• IDFPR rules stipulate that post-license exams must contain at least 25 questions for each 15- credit-hour course, with a passing score of 75%.  That means you can miss SIX on each test and STILL PASS.

Feel better?  If not, maybe this will help you relax.  Most Brokers successfully pass the first time when taking the exam with our school. But, in the rare event that you fail, you’re permitted to retake the exam.

While we know that most people don’t enjoy taking exams or required education, we hope that knowing the facts will help you relax a bit.  For questions about your licensing requirements, give us a call at 800.995.1700.

If you need last-minute CE or post-license education, visit our website or call us. Real Estate Institute offers programs specifically designed for busy professionals.

Get Prepared for a State Audit of Your Broker Education Records

Stack of FilesThis time of year, thousands of Illinois Brokers are completing the continuing education or post-license education needed to renew their real estate licenses. If you are one of those Brokers who has already passed your course exam, you may feel confident that you’re finished. But will you be prepared for the state to audit your education records? Failure to produce the proper course completion documents can result in disciplinary action.

IDFPR-approved schools are required to provide Certificates of Course Completion to Brokers; however, the state does not want you to send this certificate with your renewal application. Instead, it is your course provider’s responsibility to report your credit hours to the state of Illinois and provide the Certificate of Course Completion to you for your records.

Most providers report the course completions to the state on a monthly basis. With the April 30 deadline only weeks away, chances are good that those completions will not be reported before the deadline. The good news is that there is a safety net in place to protect you. The license renewal process allows you to attest to the timely completion of your required CE or post-license education. As part of your renewal application, simply check the box that indicates you’ve fully complied with the education requirement for the renewal of your license. After completing the online or paper-based form and submitting the $150 renewal fee, you’re finished!

After the IDFPR processes all of the license renewals, the audits begin. The state will match renewals with course completions. If your course provider failed to submit your completion to the state, you likely will be contacted. It is a good idea to have your Certificate(s) of Completion on hand. This will prove to the state that you are compliant. If you or your course provider is unable to furnish proof of completion, you may be subject to disciplinary action and fines.

It’s not too late to complete your required education. For questions about continuing education and post-license education, call our compliance experts at 800-995-1700 or visit www.InstituteOnline.com. Our students may request supplemental copies of their Certificates of Course Completions at any time.

Two Steps For Illinois Broker License Renewal In 2014

Broker Renewal ClockThe Illinois Department of Financial and Professional Regulation (IDFPR) is now accepting Broker license renewal applications.  Follow these instructions for a timely renewal.

Step 1 – Continuing Education or Post-License
Illinois real estate Brokers need 12 hours of core/elective continuing education (CE) every renewal period, EXCEPT Brokers who are is in their first renewal period. Brokers in their first renewal period are required to complete a 30-hour Broker Post-License course. If you transitioned from a Salesperson license to a Broker license, you are not in your first renewal period and need CE.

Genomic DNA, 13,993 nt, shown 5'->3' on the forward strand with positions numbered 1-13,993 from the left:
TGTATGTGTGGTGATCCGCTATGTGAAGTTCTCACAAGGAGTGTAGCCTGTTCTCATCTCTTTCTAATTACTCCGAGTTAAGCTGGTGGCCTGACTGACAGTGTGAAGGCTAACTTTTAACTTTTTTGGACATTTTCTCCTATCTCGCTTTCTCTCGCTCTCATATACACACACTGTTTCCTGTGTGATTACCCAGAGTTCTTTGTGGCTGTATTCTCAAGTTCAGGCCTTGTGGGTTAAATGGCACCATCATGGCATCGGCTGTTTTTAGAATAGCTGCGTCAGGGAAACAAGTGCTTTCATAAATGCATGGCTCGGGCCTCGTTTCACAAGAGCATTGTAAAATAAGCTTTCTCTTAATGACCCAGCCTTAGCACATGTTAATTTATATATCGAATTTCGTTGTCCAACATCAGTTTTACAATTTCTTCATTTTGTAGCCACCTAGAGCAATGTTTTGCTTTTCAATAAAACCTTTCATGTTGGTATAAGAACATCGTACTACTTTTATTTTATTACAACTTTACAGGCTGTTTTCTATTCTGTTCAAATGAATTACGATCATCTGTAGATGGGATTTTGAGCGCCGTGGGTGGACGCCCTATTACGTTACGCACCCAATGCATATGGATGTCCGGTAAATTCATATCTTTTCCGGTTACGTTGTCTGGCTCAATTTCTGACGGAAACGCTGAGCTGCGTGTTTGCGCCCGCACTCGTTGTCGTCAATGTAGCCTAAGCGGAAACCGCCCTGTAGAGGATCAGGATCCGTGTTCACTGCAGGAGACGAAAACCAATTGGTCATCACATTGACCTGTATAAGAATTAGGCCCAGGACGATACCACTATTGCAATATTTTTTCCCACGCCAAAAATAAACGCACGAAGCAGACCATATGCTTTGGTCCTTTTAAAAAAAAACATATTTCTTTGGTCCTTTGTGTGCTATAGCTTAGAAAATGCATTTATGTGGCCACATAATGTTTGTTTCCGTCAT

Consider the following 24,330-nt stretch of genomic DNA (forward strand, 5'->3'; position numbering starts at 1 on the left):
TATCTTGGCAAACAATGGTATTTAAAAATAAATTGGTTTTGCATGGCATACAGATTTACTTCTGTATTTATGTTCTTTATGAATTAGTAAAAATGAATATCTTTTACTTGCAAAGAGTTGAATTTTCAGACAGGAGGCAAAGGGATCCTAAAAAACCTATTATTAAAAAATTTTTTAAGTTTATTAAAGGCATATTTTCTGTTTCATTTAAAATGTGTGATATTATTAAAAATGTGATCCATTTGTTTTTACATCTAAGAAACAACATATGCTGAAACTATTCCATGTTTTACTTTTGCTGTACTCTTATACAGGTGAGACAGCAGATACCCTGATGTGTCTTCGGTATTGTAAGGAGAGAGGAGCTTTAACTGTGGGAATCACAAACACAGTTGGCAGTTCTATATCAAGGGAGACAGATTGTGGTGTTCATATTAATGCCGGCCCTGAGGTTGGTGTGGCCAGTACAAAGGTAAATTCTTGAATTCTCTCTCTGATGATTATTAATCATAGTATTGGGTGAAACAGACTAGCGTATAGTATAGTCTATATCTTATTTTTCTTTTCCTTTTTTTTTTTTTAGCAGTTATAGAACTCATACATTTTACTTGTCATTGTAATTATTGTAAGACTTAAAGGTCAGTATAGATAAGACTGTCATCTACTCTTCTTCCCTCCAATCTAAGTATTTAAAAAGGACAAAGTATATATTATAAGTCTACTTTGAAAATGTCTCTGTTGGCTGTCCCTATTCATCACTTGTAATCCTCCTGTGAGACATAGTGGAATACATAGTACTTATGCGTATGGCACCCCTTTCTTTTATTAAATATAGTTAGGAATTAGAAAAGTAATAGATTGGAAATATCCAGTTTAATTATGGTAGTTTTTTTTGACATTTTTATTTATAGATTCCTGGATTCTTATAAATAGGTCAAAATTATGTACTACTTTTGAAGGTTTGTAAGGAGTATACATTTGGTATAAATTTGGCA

The current broker renewal period began May 1, 2012 and ends April 30, 2014. If you complete CE or Post-License education with Real Estate Institute, our school reports your course completion to the IDFPR.

Step 2 – Submit Your New License Application

After you have completed your CE or Post-License requirement, you must renew your license with the IDFPR. There are two ways to renew your license:

  1. Apply Online – The IDFPR permits online license renewal applications to be submitted up to 90 days before the license expires. This option allows you to complete the entire renewal application and pay online. Click here to apply online.
  2. Mail Your Application – The IDFPR typically mails licensees a copy of the renewal application 60 days before the license expires. This application can be completed and returned with payment. If you use the paper application, we strongly recommend that you send it to the IDFPR via USPS Certified Mail so that you receive confirmation of delivery to the IDFPR. Delivery confirmation will be critical in the event of a delay in license renewal. It will take the IDFPR several weeks to process your application.

If you have questions about your education requirements for renewal, please call 800-995-1700 to speak to one of our compliance experts. More information can also be found at InstituteOnline.com/NextSteps.

Illinois Real Estate Broker Renewal Time: Straight and Simple!

Broker License Renewal Deadline Is Approaching!
Broker License Renewal Deadline Is Approaching!

Let’s Get It Straight

Real Estate Institute wants to make sure that you clearly understand that Post–License Education and Continuing Education are two completely different requirements.

Brokers renewing their license for the first time need to fulfill the 30-hour Post-License requirement.  All other Brokers need to do the 12 hours of Continuing Education.

The Illinois Department of Financial and Professional Regulation (IDFPR) will not give credit to any licensee who enrolls in the wrong course. Post-License credit will not be accepted as Continuing Education credit and vice-versa.

In order to qualify to renew your Broker license, the appropriate course must be successfully completed, and the IDFPR must process your renewal application PRIOR to April 30, 2014.  We highly recommend that you start your required education NOW. Once your education is complete, submit your renewal application and fee to the IDFPR. (The IDFPR renewal window opens in just a few weeks.)  Procrastinating will severely affect the status of your license and your ability to practice real estate.

If you are still confused, call Real Estate Institute immediately at 800-995-1700. Our friendly and knowledgeable customer service representatives are compliance experts. They will assist you and make sure that you are enrolled in the appropriate course.

Let’s Make It Simple

Start today! Click here to learn more about CE and Post-License courses. Convenient self-study, classroom and webinar programs are available.